BROWSE BY Category: Sensitive observation

How Can We Help Them Learn To Share?

Sharing is based on the knowledge of ownership and use. The owner lets someone else use an object with the knowledge that it will be returned later. But the infant also has no concept of time. Only “now” exists. Even two minutes may seem like forever. We cannot expect a young child to perceive what sharing means.

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Biting

Biting is instinctual. While in early infancy biting is rather exploratory, toddlers bite when frustrated, angry, or tired. If I have to deal with a chronic biter, I must use a sensitive but strong strategy. Both ‘victim’ and ‘aggressor’ need to feel that the adult is in charge and can protect them. I say to the biter, calmly but firmly, ” I will not let you bite any child or big person. If you feel like biting, here are things (teething rings, rubber or plastic objects, etc.) you can bite.”
I watched him very closely in order to predict what would trigger his aggressiveness and prevent him from doing it. I would hold him firmly but not punitively, telling him that I would not let him bite and that he needed to learn to trust me.

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Crying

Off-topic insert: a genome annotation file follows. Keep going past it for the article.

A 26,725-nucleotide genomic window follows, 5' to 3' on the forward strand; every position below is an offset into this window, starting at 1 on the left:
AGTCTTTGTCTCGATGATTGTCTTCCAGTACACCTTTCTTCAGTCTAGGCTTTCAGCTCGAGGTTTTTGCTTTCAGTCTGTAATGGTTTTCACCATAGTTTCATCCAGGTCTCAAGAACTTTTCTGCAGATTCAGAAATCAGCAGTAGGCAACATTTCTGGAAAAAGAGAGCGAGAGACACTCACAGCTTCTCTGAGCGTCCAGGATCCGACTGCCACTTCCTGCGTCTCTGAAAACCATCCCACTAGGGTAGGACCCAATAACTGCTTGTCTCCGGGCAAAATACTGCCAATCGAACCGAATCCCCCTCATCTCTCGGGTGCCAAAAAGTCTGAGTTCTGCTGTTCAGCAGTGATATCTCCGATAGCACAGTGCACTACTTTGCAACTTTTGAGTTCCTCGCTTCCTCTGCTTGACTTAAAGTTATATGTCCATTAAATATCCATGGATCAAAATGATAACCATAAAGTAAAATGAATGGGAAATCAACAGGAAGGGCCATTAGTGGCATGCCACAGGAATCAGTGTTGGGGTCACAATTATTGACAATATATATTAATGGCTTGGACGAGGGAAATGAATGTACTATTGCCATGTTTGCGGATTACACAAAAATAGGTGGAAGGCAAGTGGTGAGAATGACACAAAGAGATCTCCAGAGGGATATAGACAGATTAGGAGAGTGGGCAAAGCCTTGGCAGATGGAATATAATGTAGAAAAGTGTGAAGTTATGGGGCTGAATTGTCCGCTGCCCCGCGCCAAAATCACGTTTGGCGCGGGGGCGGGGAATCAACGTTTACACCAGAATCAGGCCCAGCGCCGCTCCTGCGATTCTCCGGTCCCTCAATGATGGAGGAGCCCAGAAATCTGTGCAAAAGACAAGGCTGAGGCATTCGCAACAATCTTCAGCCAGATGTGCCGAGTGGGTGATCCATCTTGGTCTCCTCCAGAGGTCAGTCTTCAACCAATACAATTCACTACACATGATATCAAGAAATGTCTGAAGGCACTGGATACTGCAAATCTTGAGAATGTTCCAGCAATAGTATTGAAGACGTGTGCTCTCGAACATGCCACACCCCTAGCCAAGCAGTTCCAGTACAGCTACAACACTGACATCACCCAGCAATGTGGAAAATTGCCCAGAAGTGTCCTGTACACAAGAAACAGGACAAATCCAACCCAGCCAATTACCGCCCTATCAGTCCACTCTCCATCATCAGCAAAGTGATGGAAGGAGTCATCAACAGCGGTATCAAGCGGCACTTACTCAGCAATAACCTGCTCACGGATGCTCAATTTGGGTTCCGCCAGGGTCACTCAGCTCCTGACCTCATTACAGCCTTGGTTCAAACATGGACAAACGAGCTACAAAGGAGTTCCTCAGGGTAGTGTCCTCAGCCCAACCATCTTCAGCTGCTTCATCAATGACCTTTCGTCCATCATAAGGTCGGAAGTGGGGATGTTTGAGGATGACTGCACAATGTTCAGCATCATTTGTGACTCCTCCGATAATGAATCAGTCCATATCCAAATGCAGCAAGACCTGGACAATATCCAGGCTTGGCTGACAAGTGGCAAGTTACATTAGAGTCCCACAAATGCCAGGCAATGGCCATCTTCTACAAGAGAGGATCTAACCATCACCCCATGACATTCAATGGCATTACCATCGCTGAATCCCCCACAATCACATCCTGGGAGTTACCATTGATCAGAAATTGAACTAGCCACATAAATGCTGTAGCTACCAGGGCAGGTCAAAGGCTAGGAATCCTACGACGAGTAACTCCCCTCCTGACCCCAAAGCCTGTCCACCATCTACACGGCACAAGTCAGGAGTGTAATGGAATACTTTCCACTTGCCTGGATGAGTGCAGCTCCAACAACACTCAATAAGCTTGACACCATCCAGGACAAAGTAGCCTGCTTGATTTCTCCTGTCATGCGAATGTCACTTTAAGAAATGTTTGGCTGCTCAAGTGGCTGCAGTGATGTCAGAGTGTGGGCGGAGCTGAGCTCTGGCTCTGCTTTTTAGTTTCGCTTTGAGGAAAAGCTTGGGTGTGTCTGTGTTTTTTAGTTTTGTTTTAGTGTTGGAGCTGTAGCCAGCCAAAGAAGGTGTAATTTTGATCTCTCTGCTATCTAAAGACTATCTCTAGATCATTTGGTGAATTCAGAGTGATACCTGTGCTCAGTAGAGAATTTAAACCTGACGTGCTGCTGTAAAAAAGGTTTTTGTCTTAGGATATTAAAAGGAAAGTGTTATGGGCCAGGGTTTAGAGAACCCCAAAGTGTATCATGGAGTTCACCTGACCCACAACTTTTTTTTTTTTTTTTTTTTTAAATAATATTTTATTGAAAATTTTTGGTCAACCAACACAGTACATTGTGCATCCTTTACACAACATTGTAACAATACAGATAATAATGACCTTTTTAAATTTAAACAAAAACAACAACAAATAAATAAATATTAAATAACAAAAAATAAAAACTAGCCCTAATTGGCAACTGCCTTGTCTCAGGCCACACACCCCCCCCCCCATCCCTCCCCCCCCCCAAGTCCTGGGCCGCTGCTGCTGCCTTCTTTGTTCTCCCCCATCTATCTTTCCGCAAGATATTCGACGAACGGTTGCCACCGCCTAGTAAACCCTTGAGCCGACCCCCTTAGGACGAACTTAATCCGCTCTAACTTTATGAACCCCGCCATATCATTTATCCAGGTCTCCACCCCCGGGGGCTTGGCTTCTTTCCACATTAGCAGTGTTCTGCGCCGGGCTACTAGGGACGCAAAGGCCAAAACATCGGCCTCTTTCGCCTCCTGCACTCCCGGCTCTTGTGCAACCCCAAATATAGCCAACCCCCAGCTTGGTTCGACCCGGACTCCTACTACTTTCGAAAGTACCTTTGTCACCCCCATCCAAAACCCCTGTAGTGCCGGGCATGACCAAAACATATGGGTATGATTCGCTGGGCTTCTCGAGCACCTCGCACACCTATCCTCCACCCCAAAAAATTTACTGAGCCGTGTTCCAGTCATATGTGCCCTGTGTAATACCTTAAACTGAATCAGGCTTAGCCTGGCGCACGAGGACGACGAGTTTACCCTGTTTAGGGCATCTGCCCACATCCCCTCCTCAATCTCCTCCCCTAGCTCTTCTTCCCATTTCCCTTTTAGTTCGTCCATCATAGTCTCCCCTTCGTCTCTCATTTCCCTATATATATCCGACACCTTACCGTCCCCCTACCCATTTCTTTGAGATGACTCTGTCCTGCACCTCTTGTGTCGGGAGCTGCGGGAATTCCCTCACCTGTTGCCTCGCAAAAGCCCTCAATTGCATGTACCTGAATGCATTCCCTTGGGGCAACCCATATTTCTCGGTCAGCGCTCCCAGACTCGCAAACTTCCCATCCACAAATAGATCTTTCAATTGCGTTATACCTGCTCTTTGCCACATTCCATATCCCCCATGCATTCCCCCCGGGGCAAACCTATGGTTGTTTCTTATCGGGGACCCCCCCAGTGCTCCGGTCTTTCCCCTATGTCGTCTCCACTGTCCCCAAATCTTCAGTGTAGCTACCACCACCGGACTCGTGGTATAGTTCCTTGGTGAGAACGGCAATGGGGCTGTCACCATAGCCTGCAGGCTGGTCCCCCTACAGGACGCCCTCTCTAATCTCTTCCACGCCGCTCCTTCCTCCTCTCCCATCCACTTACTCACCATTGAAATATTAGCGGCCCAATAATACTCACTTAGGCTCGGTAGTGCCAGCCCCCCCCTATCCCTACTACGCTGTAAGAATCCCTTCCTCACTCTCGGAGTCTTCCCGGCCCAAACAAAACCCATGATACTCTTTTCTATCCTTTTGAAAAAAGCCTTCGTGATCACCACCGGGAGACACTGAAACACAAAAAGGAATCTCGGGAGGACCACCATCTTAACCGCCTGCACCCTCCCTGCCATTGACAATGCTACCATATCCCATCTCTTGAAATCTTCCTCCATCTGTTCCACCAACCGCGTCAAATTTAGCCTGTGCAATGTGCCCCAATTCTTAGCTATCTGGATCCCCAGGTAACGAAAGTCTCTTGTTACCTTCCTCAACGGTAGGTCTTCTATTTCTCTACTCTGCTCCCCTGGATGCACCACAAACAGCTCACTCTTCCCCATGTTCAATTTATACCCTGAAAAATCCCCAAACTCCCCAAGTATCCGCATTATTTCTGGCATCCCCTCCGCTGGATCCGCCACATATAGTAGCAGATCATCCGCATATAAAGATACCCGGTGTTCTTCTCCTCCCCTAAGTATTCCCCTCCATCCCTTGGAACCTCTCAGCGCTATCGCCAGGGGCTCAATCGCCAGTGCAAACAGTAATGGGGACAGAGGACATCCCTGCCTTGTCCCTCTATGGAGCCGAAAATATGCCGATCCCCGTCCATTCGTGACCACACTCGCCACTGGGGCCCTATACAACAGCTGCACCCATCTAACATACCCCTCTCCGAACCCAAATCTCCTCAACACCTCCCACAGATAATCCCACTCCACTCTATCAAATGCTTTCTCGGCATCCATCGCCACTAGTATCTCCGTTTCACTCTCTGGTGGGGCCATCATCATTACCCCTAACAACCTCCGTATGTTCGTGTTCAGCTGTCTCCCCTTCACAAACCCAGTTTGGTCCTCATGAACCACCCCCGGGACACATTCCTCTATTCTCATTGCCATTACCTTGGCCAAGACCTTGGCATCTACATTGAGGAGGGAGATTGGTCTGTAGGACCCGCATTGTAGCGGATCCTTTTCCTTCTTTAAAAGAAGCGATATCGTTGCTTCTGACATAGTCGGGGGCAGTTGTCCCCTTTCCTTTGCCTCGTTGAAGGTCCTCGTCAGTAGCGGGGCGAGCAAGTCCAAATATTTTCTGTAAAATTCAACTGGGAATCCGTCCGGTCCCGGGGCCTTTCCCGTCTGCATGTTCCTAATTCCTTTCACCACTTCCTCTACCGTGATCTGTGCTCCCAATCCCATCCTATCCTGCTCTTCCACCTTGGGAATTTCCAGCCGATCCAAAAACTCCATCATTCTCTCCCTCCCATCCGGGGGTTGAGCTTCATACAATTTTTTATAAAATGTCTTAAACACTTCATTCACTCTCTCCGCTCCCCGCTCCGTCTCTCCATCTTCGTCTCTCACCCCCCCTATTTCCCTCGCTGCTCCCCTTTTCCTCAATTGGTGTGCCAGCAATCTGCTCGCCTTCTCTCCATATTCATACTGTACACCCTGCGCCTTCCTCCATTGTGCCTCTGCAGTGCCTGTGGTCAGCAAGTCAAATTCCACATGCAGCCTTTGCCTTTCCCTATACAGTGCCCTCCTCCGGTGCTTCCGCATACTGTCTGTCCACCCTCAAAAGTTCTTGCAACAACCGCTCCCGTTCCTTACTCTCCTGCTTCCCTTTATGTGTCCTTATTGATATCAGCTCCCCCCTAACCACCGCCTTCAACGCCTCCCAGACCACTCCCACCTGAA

Very young infants cry when they feel discomfort from hunger, pain, feeling too cold or too warm, sudden changes in position, transitional times, and too much stimuli from environment. Respect the child’s right to express feelings, or moods, whether crying or smiling. Try to find and eliminate discomfort.

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One Point Of View

The key word in Magda Gerber’s philosophy is RESPECT . . . respect for your baby and respect for yourself, the parent. An awareness of your child’s point of view, as well as your own, will greatly help in building a respectful relationship.

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Dear Magda

Original RIE Manual

Learning and Teaching

Teaching is not a separate function. It is an everyday life experience. (Read How Children Learn [(1967)] and How Children Fail [(1964)], by John Holt.)

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Magda’s Writings

Magda Gerber’s Basic RIE Principles

Respect is the Guideline of RIE’s Philosophy. The Educarer shows respect, for example, by not picking up an infant without telling him beforehand, by talking directly to him, and not over him, and by waiting for the child’s response. 

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